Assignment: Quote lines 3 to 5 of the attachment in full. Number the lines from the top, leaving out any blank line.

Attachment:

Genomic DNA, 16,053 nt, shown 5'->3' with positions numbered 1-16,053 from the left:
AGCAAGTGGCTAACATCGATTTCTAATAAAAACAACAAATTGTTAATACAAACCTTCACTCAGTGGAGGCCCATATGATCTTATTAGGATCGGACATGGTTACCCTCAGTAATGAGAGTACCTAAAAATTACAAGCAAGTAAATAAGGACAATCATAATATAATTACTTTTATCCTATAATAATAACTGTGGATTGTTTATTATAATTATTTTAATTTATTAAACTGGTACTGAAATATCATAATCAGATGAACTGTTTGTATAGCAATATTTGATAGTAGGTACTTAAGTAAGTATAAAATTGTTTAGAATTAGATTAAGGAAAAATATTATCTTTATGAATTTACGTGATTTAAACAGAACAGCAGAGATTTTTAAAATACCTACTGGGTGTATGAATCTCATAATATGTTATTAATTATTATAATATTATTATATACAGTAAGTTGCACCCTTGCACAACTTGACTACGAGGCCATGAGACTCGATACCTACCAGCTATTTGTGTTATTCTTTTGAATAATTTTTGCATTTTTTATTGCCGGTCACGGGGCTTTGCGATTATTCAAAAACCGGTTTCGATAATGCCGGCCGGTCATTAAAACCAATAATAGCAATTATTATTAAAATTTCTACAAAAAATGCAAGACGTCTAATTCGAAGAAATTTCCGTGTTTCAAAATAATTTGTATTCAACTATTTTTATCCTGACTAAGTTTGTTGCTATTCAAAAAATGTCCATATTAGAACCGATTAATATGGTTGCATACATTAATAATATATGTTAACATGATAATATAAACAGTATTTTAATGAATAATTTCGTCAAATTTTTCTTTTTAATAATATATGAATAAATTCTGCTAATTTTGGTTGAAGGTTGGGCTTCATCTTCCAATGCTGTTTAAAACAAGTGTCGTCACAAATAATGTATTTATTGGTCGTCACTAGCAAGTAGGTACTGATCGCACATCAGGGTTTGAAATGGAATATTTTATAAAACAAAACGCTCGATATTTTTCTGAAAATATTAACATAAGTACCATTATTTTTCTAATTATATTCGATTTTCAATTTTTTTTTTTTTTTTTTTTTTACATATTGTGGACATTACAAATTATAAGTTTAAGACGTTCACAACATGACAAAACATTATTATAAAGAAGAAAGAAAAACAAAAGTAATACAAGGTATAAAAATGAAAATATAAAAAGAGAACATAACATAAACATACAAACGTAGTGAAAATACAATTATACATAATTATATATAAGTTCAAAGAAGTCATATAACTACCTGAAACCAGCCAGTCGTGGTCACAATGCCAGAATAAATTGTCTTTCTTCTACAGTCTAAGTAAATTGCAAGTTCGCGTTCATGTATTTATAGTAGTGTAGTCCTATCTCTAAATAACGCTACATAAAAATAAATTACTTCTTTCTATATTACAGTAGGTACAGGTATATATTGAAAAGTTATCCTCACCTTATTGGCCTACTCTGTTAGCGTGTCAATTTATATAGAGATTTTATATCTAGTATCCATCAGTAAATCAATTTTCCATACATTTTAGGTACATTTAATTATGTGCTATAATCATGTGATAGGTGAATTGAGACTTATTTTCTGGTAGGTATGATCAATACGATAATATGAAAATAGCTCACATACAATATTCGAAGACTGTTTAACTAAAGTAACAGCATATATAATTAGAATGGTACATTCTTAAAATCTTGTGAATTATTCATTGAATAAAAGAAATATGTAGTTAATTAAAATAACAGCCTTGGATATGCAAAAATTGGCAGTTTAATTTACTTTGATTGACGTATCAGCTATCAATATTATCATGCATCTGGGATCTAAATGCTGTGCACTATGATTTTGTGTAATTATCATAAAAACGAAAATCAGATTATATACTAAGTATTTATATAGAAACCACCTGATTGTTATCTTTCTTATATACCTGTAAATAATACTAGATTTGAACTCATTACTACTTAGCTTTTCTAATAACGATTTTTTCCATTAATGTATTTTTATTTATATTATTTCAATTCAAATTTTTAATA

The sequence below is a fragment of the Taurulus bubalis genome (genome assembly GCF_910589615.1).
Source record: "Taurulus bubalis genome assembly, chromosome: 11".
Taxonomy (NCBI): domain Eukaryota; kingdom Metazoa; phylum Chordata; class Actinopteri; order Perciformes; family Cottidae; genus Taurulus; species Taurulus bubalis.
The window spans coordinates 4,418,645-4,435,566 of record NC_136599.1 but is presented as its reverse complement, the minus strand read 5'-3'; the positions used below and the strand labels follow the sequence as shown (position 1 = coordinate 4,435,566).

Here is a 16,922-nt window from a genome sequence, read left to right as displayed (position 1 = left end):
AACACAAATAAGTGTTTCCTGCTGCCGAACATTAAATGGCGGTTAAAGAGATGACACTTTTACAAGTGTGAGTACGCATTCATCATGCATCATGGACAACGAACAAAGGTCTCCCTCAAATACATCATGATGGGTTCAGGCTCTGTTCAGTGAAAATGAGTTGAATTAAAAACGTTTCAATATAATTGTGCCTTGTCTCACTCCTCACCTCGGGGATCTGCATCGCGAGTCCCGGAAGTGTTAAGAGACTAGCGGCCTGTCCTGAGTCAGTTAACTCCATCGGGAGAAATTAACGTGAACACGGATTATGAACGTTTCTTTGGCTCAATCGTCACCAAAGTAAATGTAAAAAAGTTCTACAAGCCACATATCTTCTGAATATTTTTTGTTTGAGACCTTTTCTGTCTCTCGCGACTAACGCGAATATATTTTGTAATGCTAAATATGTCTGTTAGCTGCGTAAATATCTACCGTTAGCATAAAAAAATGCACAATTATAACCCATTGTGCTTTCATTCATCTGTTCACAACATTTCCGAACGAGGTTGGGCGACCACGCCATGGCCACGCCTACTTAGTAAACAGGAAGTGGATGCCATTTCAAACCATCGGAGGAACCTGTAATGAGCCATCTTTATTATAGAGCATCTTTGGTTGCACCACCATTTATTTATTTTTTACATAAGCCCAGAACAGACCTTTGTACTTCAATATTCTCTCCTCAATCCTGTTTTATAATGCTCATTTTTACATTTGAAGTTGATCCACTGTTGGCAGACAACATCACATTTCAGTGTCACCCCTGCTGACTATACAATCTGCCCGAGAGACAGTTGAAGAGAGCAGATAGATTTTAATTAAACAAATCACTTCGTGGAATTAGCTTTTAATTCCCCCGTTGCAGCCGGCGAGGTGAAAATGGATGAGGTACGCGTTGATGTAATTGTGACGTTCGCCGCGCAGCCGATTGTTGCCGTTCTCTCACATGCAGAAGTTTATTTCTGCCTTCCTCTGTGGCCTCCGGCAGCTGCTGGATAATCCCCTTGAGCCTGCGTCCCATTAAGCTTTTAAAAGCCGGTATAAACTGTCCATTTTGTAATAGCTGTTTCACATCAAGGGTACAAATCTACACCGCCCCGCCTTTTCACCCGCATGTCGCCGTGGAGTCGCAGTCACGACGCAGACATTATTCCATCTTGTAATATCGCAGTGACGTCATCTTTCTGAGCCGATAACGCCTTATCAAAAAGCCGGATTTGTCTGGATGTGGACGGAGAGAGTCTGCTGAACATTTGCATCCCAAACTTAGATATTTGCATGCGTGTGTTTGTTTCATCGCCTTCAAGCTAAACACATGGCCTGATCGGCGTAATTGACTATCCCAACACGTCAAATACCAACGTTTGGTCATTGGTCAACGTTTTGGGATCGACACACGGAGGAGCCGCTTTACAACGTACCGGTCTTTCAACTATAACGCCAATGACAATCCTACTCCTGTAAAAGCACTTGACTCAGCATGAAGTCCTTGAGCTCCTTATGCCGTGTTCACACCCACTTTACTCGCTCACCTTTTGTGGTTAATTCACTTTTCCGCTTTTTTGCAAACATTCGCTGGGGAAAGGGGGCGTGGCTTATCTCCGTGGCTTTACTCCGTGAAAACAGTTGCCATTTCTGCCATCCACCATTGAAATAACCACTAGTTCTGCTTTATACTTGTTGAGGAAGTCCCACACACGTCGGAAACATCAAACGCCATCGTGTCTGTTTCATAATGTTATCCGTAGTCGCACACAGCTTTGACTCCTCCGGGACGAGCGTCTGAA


The sequence below is a fragment of the Taurulus bubalis genome (genome assembly GCF_910589615.1).
Source record: "Taurulus bubalis genome assembly, chromosome: 11".
Taxonomy (NCBI): domain Eukaryota; kingdom Metazoa; phylum Chordata; class Actinopteri; order Perciformes; family Cottidae; genus Taurulus; species Taurulus bubalis.